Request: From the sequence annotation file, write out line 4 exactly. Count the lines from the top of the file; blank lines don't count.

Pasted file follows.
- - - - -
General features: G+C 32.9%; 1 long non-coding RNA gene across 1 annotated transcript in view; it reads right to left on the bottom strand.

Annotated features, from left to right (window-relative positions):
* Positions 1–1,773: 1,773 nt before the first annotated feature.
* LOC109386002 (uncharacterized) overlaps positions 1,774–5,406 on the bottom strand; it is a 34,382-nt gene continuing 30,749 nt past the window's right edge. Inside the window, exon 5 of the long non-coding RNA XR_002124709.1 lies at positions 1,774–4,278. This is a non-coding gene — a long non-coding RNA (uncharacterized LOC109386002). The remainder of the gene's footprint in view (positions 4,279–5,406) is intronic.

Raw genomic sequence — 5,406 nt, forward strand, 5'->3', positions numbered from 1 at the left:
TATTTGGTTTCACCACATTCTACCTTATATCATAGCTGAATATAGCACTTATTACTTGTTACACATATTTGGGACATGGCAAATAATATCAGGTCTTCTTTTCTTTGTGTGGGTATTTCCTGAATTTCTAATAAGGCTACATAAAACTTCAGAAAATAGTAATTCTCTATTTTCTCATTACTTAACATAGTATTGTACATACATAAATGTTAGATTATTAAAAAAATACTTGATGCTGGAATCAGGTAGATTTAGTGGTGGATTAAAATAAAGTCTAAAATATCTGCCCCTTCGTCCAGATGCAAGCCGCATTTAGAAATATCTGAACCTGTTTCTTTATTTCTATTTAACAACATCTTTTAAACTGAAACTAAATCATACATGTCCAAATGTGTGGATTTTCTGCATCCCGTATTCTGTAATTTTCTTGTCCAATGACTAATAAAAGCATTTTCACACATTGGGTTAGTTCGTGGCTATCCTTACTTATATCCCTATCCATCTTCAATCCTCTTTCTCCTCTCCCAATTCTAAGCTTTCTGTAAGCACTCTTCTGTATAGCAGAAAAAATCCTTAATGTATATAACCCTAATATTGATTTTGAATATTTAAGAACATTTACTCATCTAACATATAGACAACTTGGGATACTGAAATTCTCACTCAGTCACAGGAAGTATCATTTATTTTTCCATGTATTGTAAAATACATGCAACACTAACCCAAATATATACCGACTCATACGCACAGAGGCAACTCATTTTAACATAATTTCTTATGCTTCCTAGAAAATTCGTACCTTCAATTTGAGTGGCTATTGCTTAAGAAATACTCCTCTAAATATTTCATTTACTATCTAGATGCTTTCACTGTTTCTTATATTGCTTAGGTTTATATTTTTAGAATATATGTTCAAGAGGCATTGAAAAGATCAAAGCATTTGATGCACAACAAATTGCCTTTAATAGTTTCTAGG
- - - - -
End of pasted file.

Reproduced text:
* LOC109386002 (uncharacterized) overlaps positions 1,774–5,406 on the bottom strand; it is a 34,382-nt gene continuing 30,749 nt past the window's right edge. Inside the window, exon 5 of the long non-coding RNA XR_002124709.1 lies at positions 1,774–4,278. This is a non-coding gene — a long non-coding RNA (uncharacterized LOC109386002). The remainder of the gene's footprint in view (positions 4,279–5,406) is intronic.